Following our match report, we dissect the Goodison Park performance in detail...
The match A tale of possession versus penetration, and the latter won. United’s 62 per cent of the play and 598 passes compared to Everton’s 371 leaves no doubt as to who dominated the ball. But the only column that really counts is the scoreline and aside from a sprinkling of half-chances – Wayne Rooney having the best of them when Tim Howard saved from point-blank range amid the game’s dying embers – Everton dominated there. The hosts were clinical in taking two breakaway chances in a decisive first half; Rooney’s late opportunity and Chris Smalling's headed miss in injury-time felt like too little, too late.
The goals They came against the run of play, but perhaps that was the point. Everton played on the counter-attack and their game-plan came off on the day. David Moyes’ men started at a rapid pace, moving the ball nicely between Juan Mata and Shinji Kagawa in particular. But if United’s play was a picture of possession, Everton were the epitome of ruthlessness, taking the lead when Jones instinctively handled Romelu Lukaku’s shot, leading to a penalty which Baines confidently converted. When United then surrendered possession in Everton’s half just before the break, the hosts countered and Kevin Mirallas fired past David De Gea, having been played in all too easily by Seamus Coleman.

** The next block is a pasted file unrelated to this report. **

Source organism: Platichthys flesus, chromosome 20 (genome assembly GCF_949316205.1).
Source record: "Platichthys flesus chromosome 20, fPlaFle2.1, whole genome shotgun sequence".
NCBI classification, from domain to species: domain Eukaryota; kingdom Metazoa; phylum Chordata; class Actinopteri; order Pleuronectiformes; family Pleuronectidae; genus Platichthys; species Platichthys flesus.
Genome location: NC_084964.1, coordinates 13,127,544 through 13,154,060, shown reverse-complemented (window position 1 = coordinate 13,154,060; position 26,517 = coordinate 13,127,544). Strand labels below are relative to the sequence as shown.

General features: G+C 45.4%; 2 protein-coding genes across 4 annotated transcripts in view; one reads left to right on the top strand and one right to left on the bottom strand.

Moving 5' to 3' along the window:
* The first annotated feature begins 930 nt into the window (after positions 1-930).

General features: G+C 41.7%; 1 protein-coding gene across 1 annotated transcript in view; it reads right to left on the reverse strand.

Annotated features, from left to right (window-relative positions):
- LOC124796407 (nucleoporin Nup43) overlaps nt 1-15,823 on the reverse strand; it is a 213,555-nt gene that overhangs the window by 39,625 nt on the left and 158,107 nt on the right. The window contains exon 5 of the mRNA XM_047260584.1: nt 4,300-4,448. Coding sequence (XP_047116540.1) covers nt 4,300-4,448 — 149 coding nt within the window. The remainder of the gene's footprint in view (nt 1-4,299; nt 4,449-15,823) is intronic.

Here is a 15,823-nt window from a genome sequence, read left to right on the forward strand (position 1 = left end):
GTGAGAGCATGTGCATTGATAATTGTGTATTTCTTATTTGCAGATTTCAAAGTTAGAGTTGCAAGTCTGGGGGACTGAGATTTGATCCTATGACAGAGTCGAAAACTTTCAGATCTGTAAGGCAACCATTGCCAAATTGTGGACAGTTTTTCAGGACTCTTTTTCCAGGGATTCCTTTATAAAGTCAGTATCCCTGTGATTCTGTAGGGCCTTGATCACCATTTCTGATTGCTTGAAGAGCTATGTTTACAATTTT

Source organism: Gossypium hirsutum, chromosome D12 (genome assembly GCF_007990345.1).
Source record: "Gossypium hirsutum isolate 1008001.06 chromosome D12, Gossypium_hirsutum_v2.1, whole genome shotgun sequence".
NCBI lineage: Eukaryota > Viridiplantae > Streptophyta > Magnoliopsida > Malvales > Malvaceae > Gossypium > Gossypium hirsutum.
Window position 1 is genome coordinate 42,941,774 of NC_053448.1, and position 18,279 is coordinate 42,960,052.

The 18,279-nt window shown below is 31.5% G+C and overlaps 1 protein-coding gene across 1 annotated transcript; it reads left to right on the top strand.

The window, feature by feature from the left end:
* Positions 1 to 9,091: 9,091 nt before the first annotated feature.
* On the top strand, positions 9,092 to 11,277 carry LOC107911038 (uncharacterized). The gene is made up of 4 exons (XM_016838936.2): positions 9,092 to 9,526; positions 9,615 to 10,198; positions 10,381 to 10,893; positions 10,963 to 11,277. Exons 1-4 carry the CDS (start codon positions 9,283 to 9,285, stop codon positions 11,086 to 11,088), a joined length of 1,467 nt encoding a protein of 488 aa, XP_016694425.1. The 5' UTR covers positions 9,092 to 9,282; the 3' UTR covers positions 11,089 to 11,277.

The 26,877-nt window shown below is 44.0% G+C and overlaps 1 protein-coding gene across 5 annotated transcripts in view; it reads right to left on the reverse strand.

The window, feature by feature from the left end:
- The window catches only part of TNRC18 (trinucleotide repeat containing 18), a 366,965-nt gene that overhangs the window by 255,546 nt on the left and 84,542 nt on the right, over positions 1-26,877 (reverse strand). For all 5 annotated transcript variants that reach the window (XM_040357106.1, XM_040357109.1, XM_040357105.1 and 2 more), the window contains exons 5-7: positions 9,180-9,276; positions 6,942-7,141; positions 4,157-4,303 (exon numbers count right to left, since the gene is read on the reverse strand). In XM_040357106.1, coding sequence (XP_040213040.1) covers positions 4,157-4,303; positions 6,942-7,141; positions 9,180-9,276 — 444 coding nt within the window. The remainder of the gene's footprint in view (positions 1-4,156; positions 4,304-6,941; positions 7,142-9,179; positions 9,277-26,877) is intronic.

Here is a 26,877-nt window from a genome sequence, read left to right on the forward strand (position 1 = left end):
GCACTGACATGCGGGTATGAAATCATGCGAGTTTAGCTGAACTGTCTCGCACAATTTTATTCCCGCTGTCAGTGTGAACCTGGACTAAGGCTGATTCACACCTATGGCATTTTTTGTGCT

Star men On the back of such a disappointing defeat, it is difficult to pick out individual performers. The early movement and combination play between Mata and Kagawa had hinted at a potential fleet-footed route through Everton’s defence, but the Toffees took the game by the scruff of the neck and the game’s momentum subsequently shifted.
Sub-plot David Moyes insisted beforehand that this match against his former club wasn’t about him – but camera lenses and eyes on both red and blue sides were trained on